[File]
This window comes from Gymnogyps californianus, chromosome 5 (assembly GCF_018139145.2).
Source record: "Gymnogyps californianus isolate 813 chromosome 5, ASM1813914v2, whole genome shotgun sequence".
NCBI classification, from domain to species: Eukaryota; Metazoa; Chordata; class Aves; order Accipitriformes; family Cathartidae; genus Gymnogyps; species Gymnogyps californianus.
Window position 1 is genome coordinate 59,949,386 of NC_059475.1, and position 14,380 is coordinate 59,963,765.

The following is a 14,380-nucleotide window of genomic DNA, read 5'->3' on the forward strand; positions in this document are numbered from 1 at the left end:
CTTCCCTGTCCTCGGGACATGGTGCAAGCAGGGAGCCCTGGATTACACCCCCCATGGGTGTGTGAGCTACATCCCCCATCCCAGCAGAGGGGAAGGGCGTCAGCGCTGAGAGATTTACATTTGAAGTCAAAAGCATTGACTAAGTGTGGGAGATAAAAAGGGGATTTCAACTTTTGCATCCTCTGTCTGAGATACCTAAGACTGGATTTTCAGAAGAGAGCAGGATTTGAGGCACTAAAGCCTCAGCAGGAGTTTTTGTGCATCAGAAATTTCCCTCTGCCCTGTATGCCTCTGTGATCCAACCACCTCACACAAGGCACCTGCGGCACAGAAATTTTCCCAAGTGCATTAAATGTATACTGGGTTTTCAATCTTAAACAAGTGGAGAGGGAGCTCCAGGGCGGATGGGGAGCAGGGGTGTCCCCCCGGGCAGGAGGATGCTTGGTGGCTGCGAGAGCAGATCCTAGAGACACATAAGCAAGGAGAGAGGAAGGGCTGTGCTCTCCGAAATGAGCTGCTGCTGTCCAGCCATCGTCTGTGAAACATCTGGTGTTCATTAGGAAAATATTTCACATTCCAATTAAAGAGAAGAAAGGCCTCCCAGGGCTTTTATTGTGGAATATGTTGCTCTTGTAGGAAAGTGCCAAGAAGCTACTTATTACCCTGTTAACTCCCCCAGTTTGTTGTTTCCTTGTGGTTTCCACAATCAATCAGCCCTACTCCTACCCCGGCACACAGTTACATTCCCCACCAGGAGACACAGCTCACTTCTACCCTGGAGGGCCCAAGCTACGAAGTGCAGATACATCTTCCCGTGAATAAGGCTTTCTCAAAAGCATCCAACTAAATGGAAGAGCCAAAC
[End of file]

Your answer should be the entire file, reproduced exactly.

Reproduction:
This window comes from Gymnogyps californianus, chromosome 5 (assembly GCF_018139145.2).
Source record: "Gymnogyps californianus isolate 813 chromosome 5, ASM1813914v2, whole genome shotgun sequence".
NCBI classification, from domain to species: Eukaryota; Metazoa; Chordata; class Aves; order Accipitriformes; family Cathartidae; genus Gymnogyps; species Gymnogyps californianus.
Window position 1 is genome coordinate 59,949,386 of NC_059475.1, and position 14,380 is coordinate 59,963,765.

The following is a 14,380-nucleotide window of genomic DNA, read 5'->3' on the forward strand; positions in this document are numbered from 1 at the left end:
CTTCCCTGTCCTCGGGACATGGTGCAAGCAGGGAGCCCTGGATTACACCCCCCATGGGTGTGTGAGCTACATCCCCCATCCCAGCAGAGGGGAAGGGCGTCAGCGCTGAGAGATTTACATTTGAAGTCAAAAGCATTGACTAAGTGTGGGAGATAAAAAGGGGATTTCAACTTTTGCATCCTCTGTCTGAGATACCTAAGACTGGATTTTCAGAAGAGAGCAGGATTTGAGGCACTAAAGCCTCAGCAGGAGTTTTTGTGCATCAGAAATTTCCCTCTGCCCTGTATGCCTCTGTGATCCAACCACCTCACACAAGGCACCTGCGGCACAGAAATTTTCCCAAGTGCATTAAATGTATACTGGGTTTTCAATCTTAAACAAGTGGAGAGGGAGCTCCAGGGCGGATGGGGAGCAGGGGTGTCCCCCCGGGCAGGAGGATGCTTGGTGGCTGCGAGAGCAGATCCTAGAGACACATAAGCAAGGAGAGAGGAAGGGCTGTGCTCTCCGAAATGAGCTGCTGCTGTCCAGCCATCGTCTGTGAAACATCTGGTGTTCATTAGGAAAATATTTCACATTCCAATTAAAGAGAAGAAAGGCCTCCCAGGGCTTTTATTGTGGAATATGTTGCTCTTGTAGGAAAGTGCCAAGAAGCTACTTATTACCCTGTTAACTCCCCCAGTTTGTTGTTTCCTTGTGGTTTCCACAATCAATCAGCCCTACTCCTACCCCGGCACACAGTTACATTCCCCACCAGGAGACACAGCTCACTTCTACCCTGGAGGGCCCAAGCTACGAAGTGCAGATACATCTTCCCGTGAATAAGGCTTTCTCAAAAGCATCCAACTAAATGGAAGAGCCAAAC